June is Men’s Health Month and it is a time not only to celebrate the men in our lives but importantly to look at their overall health and assess how we, as partners, friends, parents etc. can support and encourage them.
Recent research has shown that there is a silent crisis among men regarding their mental health. This is based on strong evidence that men have high rates of various mental health issues.
Included in these issues are elevated rates of suicide and substance abuse, as well as low rates of use of mental health services. Sadly, the male gender often intersects with other variables to produce even higher rates in some sub-groups.
Men account for over 75 percent of suicide victims in the United States, with one man killing himself every 20 minutes. Men living in small towns and rural areas have particularly high rates of suicide.
These high rates have been attributed to various factors. One is the massive decline in traditional male industries such as manufacturing, forestry and fisheries, leaving large numbers of men in these regions unemployed or under-employed.
In the current economy, many men are finding it difficult to fulfill the breadwinner role, leaving them lacking a strong sense of pride, purpose and meaning in life.
Very high rates of suicide have been observed in veterans, young American Indians and gay men. A common factor among these groups may be perceived, or real rejection from mainstream society, leading to strong feelings of alienation and isolation.
Substance use is a predominantly male problem, occurring at a rate of 3 to 1 as compared to females. Research indicates that many men engage in substance abuse in response to stressful life transitions including unemployment and divorce. Indeed, almost 50 percent of marriages end in divorce.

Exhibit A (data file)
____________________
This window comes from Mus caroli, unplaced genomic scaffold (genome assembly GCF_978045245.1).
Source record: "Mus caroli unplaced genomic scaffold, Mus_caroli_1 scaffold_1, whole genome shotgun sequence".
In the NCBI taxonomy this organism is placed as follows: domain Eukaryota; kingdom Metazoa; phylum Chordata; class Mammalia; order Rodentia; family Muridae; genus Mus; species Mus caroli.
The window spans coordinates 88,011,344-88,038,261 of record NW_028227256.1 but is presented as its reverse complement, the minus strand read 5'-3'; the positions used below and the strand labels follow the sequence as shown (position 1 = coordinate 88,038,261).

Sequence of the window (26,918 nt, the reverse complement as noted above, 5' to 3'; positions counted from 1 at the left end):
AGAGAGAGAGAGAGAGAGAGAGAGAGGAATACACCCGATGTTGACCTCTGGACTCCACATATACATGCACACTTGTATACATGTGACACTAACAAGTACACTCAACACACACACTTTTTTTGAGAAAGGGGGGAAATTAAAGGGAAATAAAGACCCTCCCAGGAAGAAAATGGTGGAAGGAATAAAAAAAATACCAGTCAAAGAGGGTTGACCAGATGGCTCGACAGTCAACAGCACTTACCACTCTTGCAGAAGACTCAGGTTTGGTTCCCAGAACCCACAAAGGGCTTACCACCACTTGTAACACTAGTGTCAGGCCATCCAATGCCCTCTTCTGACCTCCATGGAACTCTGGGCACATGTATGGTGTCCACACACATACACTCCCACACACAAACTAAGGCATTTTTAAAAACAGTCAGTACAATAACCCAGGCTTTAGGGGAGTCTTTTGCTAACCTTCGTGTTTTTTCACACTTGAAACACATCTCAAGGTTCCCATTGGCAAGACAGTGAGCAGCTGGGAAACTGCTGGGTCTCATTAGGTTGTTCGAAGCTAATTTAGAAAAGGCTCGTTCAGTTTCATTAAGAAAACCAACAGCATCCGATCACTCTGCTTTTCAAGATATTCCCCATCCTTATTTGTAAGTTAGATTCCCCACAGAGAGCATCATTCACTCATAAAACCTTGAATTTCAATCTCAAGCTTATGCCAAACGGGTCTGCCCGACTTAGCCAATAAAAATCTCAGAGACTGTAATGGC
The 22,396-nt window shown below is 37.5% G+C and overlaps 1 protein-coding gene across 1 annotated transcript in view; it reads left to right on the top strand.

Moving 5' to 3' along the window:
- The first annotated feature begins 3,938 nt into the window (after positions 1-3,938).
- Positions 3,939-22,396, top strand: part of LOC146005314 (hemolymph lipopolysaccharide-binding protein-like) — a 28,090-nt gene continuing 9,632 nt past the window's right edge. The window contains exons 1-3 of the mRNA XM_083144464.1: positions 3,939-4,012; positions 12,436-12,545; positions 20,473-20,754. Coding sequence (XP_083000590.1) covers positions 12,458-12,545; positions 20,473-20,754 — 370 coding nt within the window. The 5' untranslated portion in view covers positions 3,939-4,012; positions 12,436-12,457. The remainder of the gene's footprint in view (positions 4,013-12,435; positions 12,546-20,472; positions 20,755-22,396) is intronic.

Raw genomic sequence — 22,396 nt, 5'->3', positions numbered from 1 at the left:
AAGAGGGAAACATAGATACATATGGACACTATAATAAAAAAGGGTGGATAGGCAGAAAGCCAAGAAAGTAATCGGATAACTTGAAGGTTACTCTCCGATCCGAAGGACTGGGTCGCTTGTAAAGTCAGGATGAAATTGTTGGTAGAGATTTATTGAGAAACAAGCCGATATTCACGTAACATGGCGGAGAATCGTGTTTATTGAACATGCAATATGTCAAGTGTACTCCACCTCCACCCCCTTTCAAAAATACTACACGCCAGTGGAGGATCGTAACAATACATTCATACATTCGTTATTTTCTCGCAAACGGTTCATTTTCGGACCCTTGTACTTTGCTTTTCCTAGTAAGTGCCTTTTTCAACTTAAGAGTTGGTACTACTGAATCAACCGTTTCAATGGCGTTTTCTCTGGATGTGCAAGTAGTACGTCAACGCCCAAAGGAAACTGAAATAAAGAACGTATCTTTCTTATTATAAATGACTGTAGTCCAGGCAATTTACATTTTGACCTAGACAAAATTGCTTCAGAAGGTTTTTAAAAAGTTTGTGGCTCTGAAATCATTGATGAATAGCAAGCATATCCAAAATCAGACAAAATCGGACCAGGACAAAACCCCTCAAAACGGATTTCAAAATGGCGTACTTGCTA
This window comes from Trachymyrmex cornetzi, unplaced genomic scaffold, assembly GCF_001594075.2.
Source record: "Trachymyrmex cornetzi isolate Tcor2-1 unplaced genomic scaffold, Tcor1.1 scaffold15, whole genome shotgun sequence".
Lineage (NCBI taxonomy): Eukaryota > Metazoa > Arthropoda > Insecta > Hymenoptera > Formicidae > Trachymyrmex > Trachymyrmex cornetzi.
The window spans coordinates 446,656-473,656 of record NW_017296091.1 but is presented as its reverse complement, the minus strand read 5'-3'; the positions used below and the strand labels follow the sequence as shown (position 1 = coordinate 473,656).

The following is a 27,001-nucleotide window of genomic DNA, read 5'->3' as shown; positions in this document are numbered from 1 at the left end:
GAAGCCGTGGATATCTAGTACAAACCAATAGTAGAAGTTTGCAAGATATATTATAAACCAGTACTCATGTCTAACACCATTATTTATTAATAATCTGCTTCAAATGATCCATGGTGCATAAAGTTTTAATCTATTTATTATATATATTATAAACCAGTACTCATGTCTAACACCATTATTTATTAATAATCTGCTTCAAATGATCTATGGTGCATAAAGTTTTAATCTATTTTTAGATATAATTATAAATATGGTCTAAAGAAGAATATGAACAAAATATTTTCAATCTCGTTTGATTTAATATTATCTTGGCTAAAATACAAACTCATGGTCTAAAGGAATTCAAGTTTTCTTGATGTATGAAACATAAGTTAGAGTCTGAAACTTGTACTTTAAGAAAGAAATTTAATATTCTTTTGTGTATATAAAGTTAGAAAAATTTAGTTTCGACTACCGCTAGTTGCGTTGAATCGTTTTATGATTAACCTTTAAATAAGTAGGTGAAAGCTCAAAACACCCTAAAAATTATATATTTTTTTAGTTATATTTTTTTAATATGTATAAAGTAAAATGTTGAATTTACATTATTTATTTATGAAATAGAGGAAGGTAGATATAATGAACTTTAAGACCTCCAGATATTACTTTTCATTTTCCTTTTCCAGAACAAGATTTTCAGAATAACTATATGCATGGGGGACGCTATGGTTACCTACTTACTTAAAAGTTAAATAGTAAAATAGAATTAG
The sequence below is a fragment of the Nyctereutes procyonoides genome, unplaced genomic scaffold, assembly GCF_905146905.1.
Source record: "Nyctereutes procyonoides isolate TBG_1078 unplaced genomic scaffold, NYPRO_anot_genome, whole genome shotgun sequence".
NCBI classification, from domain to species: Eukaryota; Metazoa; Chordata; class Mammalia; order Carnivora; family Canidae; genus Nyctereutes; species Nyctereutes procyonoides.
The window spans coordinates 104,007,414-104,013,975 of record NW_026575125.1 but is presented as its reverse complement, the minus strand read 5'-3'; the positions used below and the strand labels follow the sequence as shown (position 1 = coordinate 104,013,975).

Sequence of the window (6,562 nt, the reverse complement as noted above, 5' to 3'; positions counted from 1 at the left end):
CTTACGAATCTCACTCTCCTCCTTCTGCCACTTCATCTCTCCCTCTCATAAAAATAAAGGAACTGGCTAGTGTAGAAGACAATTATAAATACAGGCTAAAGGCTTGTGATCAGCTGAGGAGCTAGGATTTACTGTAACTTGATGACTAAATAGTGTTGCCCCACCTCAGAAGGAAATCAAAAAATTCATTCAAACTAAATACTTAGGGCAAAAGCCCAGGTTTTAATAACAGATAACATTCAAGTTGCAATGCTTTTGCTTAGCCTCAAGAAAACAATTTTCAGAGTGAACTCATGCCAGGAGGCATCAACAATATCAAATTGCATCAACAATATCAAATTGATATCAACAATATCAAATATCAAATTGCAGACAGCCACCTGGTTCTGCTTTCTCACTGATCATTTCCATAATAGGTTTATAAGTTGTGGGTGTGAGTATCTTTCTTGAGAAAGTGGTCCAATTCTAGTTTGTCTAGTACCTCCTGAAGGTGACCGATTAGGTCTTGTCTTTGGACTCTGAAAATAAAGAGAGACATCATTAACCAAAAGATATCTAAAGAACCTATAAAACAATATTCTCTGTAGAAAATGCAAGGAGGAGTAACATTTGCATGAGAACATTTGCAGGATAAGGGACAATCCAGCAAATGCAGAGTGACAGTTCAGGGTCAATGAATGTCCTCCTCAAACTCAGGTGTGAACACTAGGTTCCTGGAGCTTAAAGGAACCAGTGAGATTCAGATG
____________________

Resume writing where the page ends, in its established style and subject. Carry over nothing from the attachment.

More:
This separation and loss can be extremely difficult for the men involved, again leaving them isolated and alienated from mainstream society. As such, substance abuse may be a maladaptive response to a malevolent situation.
High rates of substance abuse are observed in certain sub-groups, for example veterans, implying the need for targeted interventions in certain groups.
Mental Health Services
As mentioned before, evidence suggests that men are significantly less likely to use mental health services in response to a mental health issue compared to women. This is especially so for Negro, Latino, and Asian men, who have much lower utilization rates than Caucasian men.
Therefore, men who are suicidal or have substance abuse problems are substantially more likely to suffer in silence, and especially so with minority men.
This is often attributed to stubbornness in men, rooted in traditional notions of masculinity that emphasize unwavering strength or the “stiff upper lip”. A further explanation is that formal mental health services have been shown not to be finely attuned to men’s needs, especially minority men. Indeed, many services tend to emphasize medication and/or talk-therapy. However, research has shown that men prefer activity when faced with stressful situations.
How do we improve men’s mental health?
Most importantly, men’s mental health should be recognized as a social issue as much as a health issue, with attention paid to issues such as unemployment and familial disruption. Secondly, there should be more choice in the formal mental health system, with more male-tailored options that respond to men’s unique needs. Thirdly, governmental health departments/agencies must create specific strategies to improve men’s mental health, with the creation of targets and goals as recent research suggests.
Strong Hope takes men’s mental health very seriously and recognizes that our treatment programmes and activities for male clients must be different to those for women and include action and activities as well as traditional talk therapies. We have found that it is of vital importance to our male client’s recoveries to keep active during their stay, whether simply with daily personalised physical training, boxing, Tai Chi, gardening, helping the less fortunate, enjoying water sports or golf etc. With our dedication to providing individualized bespoke programmes for each individual client we are able to meet them where they are at and create a programme that suits their needs, interests and activity levels and that can also evolve with the client as their treatment and recovery progresses.
For more information on our bespoke men’s programmes please email contact us at firstname.lastname@example.org or on +1(246)280-0020.